As Russia’s war on Ukraine continues, the local architecture and design industry is suffering along with everyone else. The Biden administration recently announced it will help a vanishing small number of potential refugees who have U.S. sponsors, while businesses and local governments across Europe are finding ways to offer employment directly to those who reach their borders. It’s easy to feel helpless in the face of geopolitical atrocities, and simultaneously over- and underwhelmed by the scope and speed of bureaucratic responses. But direct action is possible. Kinder Baumgardner formulated one method: Support by Design, an initiative the managing principal of landscape architecture firm SWA began simply by cold emailing Ukrainian designers. Did they need work? Did they know others who needed it?
Baumgardner compiled a spreadsheet of designers and their portfolios, along with information including whether they’re enlisted in the civil defense force and thus can only work part-time, and whether they’re in Ukraine or settling elsewhere. Firms took notice: to date, according to Fast Company, SWA has hired eight off the spreadsheet; Chicago’s Site Design Group hired another individual and put a Ukraine-based firm of two dozen on contract; Gensler is also exploring possibilities. The Landscape Architecture Foundation and ASLA have expressed their support, too. “Some firms are keeping it fairly simple and using Ukrainian designers on a task-by-task basis, and others are remotely embedding them into their office culture,” Baumgardner says. “We’ve found that you just have to take the first step of reaching out to someone on the list, chat with them about their expertise and situation… and then just give it a try.”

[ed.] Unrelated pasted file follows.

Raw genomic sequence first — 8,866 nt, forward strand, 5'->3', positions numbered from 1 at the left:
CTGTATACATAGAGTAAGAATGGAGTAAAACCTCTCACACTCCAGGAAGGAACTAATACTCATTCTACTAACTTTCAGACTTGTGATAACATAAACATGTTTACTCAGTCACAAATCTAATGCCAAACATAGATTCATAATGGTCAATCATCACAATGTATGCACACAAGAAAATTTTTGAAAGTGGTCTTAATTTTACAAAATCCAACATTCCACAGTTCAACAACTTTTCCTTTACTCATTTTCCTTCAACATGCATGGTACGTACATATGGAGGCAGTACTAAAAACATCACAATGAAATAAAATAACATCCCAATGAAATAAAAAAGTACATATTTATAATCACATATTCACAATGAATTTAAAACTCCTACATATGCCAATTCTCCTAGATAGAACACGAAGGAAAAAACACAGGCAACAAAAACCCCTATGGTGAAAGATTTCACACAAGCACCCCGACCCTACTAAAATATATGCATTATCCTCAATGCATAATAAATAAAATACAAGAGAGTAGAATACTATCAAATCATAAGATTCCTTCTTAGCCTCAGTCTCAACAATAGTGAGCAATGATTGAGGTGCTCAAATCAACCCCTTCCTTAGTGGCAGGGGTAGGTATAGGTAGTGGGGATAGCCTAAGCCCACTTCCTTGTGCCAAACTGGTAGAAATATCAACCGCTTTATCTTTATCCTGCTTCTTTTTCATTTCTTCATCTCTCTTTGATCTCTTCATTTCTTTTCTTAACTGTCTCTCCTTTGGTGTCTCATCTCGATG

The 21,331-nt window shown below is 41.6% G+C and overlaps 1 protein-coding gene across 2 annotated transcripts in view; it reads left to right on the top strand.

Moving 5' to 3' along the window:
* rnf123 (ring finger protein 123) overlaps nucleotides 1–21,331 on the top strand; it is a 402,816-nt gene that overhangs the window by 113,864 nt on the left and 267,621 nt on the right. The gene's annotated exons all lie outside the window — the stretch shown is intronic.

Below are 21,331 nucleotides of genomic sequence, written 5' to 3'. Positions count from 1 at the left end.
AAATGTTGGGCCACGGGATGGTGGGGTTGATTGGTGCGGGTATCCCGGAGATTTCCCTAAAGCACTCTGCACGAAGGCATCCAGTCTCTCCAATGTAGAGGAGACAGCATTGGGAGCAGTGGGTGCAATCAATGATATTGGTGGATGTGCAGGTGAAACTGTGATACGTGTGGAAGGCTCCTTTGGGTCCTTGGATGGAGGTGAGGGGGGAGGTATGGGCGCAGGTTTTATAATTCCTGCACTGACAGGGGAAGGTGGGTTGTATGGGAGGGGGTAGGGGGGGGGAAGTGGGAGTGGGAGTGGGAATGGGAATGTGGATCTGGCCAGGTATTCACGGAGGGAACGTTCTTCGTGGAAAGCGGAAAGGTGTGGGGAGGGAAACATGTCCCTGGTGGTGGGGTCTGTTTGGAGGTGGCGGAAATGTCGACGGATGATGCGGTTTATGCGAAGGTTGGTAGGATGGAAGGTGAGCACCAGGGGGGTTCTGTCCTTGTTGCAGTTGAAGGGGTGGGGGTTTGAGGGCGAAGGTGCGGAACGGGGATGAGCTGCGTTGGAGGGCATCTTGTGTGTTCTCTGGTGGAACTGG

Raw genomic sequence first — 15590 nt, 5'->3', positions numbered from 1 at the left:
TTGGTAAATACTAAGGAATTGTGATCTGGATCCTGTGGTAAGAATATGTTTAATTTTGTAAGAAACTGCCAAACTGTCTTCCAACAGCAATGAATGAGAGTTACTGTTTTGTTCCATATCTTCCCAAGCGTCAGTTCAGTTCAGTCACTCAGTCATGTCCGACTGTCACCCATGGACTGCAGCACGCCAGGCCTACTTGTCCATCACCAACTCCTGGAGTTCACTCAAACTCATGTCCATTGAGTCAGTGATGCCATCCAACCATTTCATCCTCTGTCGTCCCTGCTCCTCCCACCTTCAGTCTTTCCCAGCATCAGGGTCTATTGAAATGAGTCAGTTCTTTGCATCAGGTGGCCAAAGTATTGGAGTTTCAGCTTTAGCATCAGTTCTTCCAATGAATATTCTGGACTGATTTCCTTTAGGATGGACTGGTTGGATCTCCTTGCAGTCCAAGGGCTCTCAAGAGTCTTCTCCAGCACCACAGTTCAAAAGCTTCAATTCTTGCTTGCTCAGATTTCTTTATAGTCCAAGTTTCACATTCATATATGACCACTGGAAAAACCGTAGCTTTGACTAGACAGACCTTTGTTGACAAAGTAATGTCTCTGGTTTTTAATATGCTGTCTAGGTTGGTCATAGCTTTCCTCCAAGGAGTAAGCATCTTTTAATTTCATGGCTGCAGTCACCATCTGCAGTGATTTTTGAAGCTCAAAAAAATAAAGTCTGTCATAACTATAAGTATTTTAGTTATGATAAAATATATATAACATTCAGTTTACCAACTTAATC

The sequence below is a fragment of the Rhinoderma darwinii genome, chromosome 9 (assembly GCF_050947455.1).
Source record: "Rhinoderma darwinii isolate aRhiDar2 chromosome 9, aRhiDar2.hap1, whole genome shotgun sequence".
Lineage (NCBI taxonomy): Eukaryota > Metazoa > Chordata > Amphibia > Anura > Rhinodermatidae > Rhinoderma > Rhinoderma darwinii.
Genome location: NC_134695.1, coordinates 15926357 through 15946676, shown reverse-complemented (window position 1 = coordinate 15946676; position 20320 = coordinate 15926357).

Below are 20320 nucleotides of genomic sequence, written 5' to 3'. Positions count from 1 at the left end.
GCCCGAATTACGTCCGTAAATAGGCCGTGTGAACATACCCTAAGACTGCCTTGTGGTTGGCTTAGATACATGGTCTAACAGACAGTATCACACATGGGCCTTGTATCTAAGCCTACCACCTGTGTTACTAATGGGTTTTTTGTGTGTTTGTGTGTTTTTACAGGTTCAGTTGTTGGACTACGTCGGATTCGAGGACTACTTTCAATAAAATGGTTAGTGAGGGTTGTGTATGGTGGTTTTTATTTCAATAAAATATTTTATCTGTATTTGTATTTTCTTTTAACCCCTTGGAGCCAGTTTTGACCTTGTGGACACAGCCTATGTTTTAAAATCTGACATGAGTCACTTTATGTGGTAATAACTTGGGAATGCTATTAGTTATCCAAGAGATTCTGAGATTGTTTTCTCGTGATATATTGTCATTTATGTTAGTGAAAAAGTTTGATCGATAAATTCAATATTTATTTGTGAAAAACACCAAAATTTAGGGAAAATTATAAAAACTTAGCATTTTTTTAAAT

So far, architects who’ve fled their homes are finding meaning in the program. As the Ukrainian landscape architect Anna Kulvanovska stated, “I am enjoying the project work—the brainstorming, the exchange of ideas, work culture, and design culture. Life in Ukraine will never be the same, and of course we are angry and upset and want to rebuild our cities. It’s affirming for us to be connected to the broader professional community, and it makes a difference for us individually.”